Cross-Border Unitization and Joint Development Agreements: An International Law Perspective

By Bastida, Ana E.; Ifesi-Okoye, Adaeze et al. | Houston Journal of International Law, Winter 2007 | Go to article overview

Cross-Border Unitization and Joint Development Agreements: An International Law Perspective


Bastida, Ana E., Ifesi-Okoye, Adaeze, Mahmud, Salim, Ross, James, Walde, Thomas, Houston Journal of International Law


  I. BASIC CONCEPTS
     A. Sources of International Law
     B. Sovereignty, Territory, and Boundaries

 II. DELIMITATION OF INTERNATIONAL MARITIME
     BOUNDARIES

     A. Delimitation of the Continental Shelf
     B. Delimitation of the Exclusive Economic Zone
     C. The Concept of Cross-Border Unitization
     D. The Concept of Joint Petroleum Development
        Agreements
     E. Rules Applicable to Develop Common Deposits

III. IS THERE AN OBLIGATION TO COOPERATE UNDER

     CUSTOMARY INTERNATIONAL LAW?

     A. International Case Law
        1. The North Sea Continental Shelf Cases

        2. The Iceland/Norway Conciliation
           Recommendations on the Continental Shelf
           Area Between Iceland and Jan Mayen Island
        3. The U.K./France Arbitration
        4. The Greece/Turkey Aegean Sea Continental
           Shelf Case
        5. The Tunisia/Libya Continental Shelf Case
        6. The Australia/Indonesia Seabed Case
        7. The Eritrea v. Yemen Tribunal Phase II
           Decision

     B. International Treaties and Agreements

        1. Cross-Border Unitization Agreements
        2. Unitization Treaties
           a. Agreements in the North Sea
               i. Frigg Agreement, 1976
              ii. Statfjord Agreement, 1979
             iii. Unitization of the Sunrise and
                  Troubadour Fields, 2003
              iv. Other Offshore Cross-Border
                  Unitizations
           b. Interlicensee Unitization Agreements

        3. Joint Development Agreements
           a. Japan-South Korea Agreement, 1974
           b. Sudan-Saudi Arabia, 1974
           c. Thailand-Malaysia, 1979/1990
           d. Tunisia-Libya, 1988
           e. Timor Gap Treaty (Australia-Indonesia),
              1989
           f. Guinea-Bissau-Senegal, 1993/1995
           g. Argentina-U.K. Joint Declaration, 1995
           h. Timor Sea Treaty (Australia-East Timor),
              2001
           i. Nigeria-Sao Tome e Principe, 2001

     C. General Structure of Agreements

        1. Sharing of Resources
        2. Management
        3. Applicable Law
        4. Operator/Position of Contractors
        5. Financial Provisions
        6. Dispute Resolution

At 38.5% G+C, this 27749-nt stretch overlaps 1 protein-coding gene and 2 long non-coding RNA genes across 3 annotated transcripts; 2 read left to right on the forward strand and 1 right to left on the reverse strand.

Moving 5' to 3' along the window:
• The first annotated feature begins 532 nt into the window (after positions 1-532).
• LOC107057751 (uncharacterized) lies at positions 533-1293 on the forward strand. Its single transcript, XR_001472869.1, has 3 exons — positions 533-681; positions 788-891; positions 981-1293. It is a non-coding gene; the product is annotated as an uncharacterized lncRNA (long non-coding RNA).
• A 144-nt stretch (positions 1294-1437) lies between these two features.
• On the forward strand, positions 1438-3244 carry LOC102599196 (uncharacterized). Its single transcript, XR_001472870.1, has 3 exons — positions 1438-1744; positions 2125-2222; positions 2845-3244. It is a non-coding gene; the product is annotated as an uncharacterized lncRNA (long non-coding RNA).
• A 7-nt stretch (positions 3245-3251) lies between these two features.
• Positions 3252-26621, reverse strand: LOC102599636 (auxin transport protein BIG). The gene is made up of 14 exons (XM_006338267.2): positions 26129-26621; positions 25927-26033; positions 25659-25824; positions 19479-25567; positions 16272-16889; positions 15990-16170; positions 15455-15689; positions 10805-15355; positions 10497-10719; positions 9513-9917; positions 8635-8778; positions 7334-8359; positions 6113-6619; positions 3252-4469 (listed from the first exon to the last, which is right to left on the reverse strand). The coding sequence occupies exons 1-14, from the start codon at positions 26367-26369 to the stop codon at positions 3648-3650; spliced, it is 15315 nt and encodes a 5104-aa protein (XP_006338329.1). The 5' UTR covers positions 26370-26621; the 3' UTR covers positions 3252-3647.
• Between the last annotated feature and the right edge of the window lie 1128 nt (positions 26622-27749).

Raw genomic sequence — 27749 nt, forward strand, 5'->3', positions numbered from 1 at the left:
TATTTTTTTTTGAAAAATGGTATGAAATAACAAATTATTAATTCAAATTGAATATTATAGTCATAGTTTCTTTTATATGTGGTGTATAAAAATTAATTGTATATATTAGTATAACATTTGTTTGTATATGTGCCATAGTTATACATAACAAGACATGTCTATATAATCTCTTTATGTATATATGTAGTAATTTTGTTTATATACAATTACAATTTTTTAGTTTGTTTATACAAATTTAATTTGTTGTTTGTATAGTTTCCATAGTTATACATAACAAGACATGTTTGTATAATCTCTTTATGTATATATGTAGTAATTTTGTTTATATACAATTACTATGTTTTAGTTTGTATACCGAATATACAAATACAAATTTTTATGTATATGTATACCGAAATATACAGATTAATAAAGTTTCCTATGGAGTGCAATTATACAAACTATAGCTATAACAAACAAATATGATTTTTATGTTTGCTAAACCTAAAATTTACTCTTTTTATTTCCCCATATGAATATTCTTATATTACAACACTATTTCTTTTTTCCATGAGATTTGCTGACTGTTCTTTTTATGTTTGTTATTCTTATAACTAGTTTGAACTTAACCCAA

IV. SUMMARY AND CONCLUSIONS

An understanding of the framework of the governing laws, regulations, model contracts, and existing agreements within the survey states as set forth in the earlier sections of this Article, as well as the practical advice in Section 5 of this Article, provides the international oil and gas practitioner with the necessary tools to negotiate a unitization agreement. However, when a reservoir straddles the boundary between two sovereign states, the complexities of any proposed unitization increases.

Petroleum deposits often extend across national boundaries in such a manner that "either portion can be exploited, wholly or in part, from the other side of the line." (1) Transboundary oil and gas deposits "do not conform to property lines, licensing demarcations, or political boundaries. (2)

The exploitation of those deposits in a joint, coordinated operation by respecting the common nature of petroleum reservoirs regardless of the boundaries they cross would seem to be the ideal strategy to undertake their development from a technical, conservationist, and environmental perspective. From a legal perspective, however, the development of common deposits straddling international boundaries raises complex and far-reaching issues. Under application of the fundamental principle that the territorial sovereignty or exclusive sovereign rights of states do not extend beyond their border, each state exercises exclusive authority over its own territory, and any infringement across an international boundary constitutes a violation of another state's territorial sovereignty or "exclusive sovereign rights." (3) Since the development of deposits straddling international boundaries involves two or more sovereign states, it will be subject to different legal regimes and, consequently, different terms and conditions for exploration, exploitation, and transportation of oil and gas. …

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